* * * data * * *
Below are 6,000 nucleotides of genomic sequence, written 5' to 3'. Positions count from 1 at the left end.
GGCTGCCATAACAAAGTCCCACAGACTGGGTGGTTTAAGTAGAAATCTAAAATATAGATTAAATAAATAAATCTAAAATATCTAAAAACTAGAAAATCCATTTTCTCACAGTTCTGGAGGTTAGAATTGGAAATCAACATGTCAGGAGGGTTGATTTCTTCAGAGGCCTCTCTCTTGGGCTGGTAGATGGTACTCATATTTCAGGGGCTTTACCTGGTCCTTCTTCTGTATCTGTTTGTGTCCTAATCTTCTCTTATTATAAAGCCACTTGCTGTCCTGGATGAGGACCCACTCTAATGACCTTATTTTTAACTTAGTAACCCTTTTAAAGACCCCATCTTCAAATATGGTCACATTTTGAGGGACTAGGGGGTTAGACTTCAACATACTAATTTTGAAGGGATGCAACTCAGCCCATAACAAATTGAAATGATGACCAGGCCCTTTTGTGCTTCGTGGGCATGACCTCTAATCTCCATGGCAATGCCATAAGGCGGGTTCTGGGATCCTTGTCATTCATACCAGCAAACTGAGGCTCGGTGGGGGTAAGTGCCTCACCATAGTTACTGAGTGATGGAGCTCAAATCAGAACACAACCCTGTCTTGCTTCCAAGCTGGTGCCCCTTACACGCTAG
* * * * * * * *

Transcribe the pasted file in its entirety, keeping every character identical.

Below are 6,000 nucleotides of genomic sequence, written 5' to 3'. Positions count from 1 at the left end.
GGCTGCCATAACAAAGTCCCACAGACTGGGTGGTTTAAGTAGAAATCTAAAATATAGATTAAATAAATAAATCTAAAATATCTAAAAACTAGAAAATCCATTTTCTCACAGTTCTGGAGGTTAGAATTGGAAATCAACATGTCAGGAGGGTTGATTTCTTCAGAGGCCTCTCTCTTGGGCTGGTAGATGGTACTCATATTTCAGGGGCTTTACCTGGTCCTTCTTCTGTATCTGTTTGTGTCCTAATCTTCTCTTATTATAAAGCCACTTGCTGTCCTGGATGAGGACCCACTCTAATGACCTTATTTTTAACTTAGTAACCCTTTTAAAGACCCCATCTTCAAATATGGTCACATTTTGAGGGACTAGGGGGTTAGACTTCAACATACTAATTTTGAAGGGATGCAACTCAGCCCATAACAAATTGAAATGATGACCAGGCCCTTTTGTGCTTCGTGGGCATGACCTCTAATCTCCATGGCAATGCCATAAGGCGGGTTCTGGGATCCTTGTCATTCATACCAGCAAACTGAGGCTCGGTGGGGGTAAGTGCCTCACCATAGTTACTGAGTGATGGAGCTCAAATCAGAACACAACCCTGTCTTGCTTCCAAGCTGGTGCCCCTTACACGCTAG